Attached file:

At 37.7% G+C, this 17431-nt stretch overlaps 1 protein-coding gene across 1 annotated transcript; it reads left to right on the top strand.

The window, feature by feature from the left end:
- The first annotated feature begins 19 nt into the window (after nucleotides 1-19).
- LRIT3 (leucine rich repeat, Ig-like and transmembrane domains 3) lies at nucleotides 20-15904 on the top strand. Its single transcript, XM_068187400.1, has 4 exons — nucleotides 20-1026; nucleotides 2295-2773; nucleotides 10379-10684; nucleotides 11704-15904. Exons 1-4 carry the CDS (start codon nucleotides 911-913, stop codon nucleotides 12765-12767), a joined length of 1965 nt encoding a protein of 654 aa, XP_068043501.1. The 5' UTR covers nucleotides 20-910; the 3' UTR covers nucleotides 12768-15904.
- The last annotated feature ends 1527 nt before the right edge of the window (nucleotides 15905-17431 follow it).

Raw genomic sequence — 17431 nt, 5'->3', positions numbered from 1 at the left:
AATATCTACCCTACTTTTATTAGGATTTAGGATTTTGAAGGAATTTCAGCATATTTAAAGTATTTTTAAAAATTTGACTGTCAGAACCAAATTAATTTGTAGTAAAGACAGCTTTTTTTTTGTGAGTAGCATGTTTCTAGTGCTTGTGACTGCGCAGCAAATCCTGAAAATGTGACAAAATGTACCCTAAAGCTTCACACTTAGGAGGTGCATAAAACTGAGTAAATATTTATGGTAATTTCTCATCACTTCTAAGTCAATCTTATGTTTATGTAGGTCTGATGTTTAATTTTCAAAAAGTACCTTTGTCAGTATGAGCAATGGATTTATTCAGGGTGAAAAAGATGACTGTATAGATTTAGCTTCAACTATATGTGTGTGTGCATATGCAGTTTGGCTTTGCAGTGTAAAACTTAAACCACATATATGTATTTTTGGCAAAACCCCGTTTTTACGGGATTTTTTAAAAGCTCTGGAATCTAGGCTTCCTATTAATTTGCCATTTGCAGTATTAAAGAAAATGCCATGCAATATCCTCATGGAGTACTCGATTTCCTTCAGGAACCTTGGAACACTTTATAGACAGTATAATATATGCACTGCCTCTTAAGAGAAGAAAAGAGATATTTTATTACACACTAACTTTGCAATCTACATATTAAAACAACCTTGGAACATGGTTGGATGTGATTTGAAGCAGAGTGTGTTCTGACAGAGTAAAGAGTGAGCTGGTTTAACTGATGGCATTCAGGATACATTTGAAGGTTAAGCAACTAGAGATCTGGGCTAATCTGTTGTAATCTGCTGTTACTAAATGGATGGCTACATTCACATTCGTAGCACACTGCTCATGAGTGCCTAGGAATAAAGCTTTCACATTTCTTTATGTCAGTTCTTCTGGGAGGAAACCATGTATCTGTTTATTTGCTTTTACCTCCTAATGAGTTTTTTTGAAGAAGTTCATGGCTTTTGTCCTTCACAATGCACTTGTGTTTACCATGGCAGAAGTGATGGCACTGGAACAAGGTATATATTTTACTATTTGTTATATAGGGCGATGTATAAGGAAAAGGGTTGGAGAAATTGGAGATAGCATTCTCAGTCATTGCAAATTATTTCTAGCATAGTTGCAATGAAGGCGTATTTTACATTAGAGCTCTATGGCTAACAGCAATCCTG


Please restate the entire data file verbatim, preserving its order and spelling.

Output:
At 37.7% G+C, this 17431-nt stretch overlaps 1 protein-coding gene across 1 annotated transcript; it reads left to right on the top strand.

The window, feature by feature from the left end:
- The first annotated feature begins 19 nt into the window (after nucleotides 1-19).
- LRIT3 (leucine rich repeat, Ig-like and transmembrane domains 3) lies at nucleotides 20-15904 on the top strand. Its single transcript, XM_068187400.1, has 4 exons — nucleotides 20-1026; nucleotides 2295-2773; nucleotides 10379-10684; nucleotides 11704-15904. Exons 1-4 carry the CDS (start codon nucleotides 911-913, stop codon nucleotides 12765-12767), a joined length of 1965 nt encoding a protein of 654 aa, XP_068043501.1. The 5' UTR covers nucleotides 20-910; the 3' UTR covers nucleotides 12768-15904.
- The last annotated feature ends 1527 nt before the right edge of the window (nucleotides 15905-17431 follow it).

Raw genomic sequence — 17431 nt, 5'->3', positions numbered from 1 at the left:
AATATCTACCCTACTTTTATTAGGATTTAGGATTTTGAAGGAATTTCAGCATATTTAAAGTATTTTTAAAAATTTGACTGTCAGAACCAAATTAATTTGTAGTAAAGACAGCTTTTTTTTTGTGAGTAGCATGTTTCTAGTGCTTGTGACTGCGCAGCAAATCCTGAAAATGTGACAAAATGTACCCTAAAGCTTCACACTTAGGAGGTGCATAAAACTGAGTAAATATTTATGGTAATTTCTCATCACTTCTAAGTCAATCTTATGTTTATGTAGGTCTGATGTTTAATTTTCAAAAAGTACCTTTGTCAGTATGAGCAATGGATTTATTCAGGGTGAAAAAGATGACTGTATAGATTTAGCTTCAACTATATGTGTGTGTGCATATGCAGTTTGGCTTTGCAGTGTAAAACTTAAACCACATATATGTATTTTTGGCAAAACCCCGTTTTTACGGGATTTTTTAAAAGCTCTGGAATCTAGGCTTCCTATTAATTTGCCATTTGCAGTATTAAAGAAAATGCCATGCAATATCCTCATGGAGTACTCGATTTCCTTCAGGAACCTTGGAACACTTTATAGACAGTATAATATATGCACTGCCTCTTAAGAGAAGAAAAGAGATATTTTATTACACACTAACTTTGCAATCTACATATTAAAACAACCTTGGAACATGGTTGGATGTGATTTGAAGCAGAGTGTGTTCTGACAGAGTAAAGAGTGAGCTGGTTTAACTGATGGCATTCAGGATACATTTGAAGGTTAAGCAACTAGAGATCTGGGCTAATCTGTTGTAATCTGCTGTTACTAAATGGATGGCTACATTCACATTCGTAGCACACTGCTCATGAGTGCCTAGGAATAAAGCTTTCACATTTCTTTATGTCAGTTCTTCTGGGAGGAAACCATGTATCTGTTTATTTGCTTTTACCTCCTAATGAGTTTTTTTGAAGAAGTTCATGGCTTTTGTCCTTCACAATGCACTTGTGTTTACCATGGCAGAAGTGATGGCACTGGAACAAGGTATATATTTTACTATTTGTTATATAGGGCGATGTATAAGGAAAAGGGTTGGAGAAATTGGAGATAGCATTCTCAGTCATTGCAAATTATTTCTAGCATAGTTGCAATGAAGGCGTATTTTACATTAGAGCTCTATGGCTAACAGCAATCCTG